Author: Stuart Molloy

Abstract

‘A Real Show of Horrors’ approaches torture through its representation in literature. The chapter compares Anthony Burgess’ A Clockwork Orange (1962) and Bret Easton Ellis’ American Psycho (1991) while juxtaposing the two novels’ representations of torture with three canonical legal-philosophical assessments of the practice: Article 1 of the United Nations Convention Against Torture (1984); Michel Foucault’s Discipline and Punish (1975); and Elaine Scarry’s The Body in Pain (1985). After surveying the structure of torture according to these sources, discussion focused on the literature proceeds around the notion of instrumentality and the role of imagination. What does torture try to accomplish, and what are the implications of imagining it?

In: Interdisciplinary Perspectives on Torture
Editors: Lon Olson and Stuart Molloy
This volume offers diverse insights on how the practice of torture has impacted society and how we view human nature. After the Second World War, it was hoped that torture had been permanently vanquished among modern liberal states, and was only practiced by brutal totalitarian regimes. However, events after 9/11 revealed that the re-emergence of torture is an ever-present threat, even among leading democracies. Drawing from their knowledge of the humanities and social sciences, the contributors offer their expertise on the deleterious effects of torture and reveal that its trauma is interwoven into the fabric of modern society, requiring constant diligence to be rooted out and kept at bay. Contributors are William Fitzhugh Brundage, Federico Ciavattone, Noora Virjamo, Toni Koivulahti, Diana Medlicott, Stuart Molloy, Lon Olson, Martin Previsic, David Senesh and Hedi Viterbo.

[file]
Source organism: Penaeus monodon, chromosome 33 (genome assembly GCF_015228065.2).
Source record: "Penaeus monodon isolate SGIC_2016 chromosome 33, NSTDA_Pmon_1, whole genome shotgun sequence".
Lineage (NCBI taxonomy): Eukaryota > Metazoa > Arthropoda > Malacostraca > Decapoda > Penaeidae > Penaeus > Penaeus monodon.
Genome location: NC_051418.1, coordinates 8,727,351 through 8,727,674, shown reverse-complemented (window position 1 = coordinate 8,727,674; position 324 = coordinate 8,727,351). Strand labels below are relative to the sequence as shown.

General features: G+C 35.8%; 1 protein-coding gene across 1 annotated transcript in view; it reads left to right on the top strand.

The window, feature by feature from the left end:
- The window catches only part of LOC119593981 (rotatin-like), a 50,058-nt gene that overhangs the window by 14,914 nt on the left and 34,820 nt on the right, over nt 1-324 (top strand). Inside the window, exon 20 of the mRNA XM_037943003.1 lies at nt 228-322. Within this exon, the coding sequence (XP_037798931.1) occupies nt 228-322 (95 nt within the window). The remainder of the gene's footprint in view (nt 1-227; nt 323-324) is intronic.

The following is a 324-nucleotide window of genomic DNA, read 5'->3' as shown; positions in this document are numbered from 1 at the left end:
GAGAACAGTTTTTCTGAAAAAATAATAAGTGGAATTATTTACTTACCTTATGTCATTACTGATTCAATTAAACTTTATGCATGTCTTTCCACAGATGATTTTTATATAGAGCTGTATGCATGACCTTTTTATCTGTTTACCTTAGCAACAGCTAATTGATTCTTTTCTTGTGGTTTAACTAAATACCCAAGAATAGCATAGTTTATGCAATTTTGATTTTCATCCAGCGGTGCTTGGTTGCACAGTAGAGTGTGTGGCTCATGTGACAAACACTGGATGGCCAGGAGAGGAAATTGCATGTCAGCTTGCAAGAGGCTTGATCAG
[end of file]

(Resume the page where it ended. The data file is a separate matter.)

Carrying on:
In: Interdisciplinary Perspectives on Torture
In: Interdisciplinary Perspectives on Torture
In: Interdisciplinary Perspectives on Torture
In: Interdisciplinary Perspectives on Torture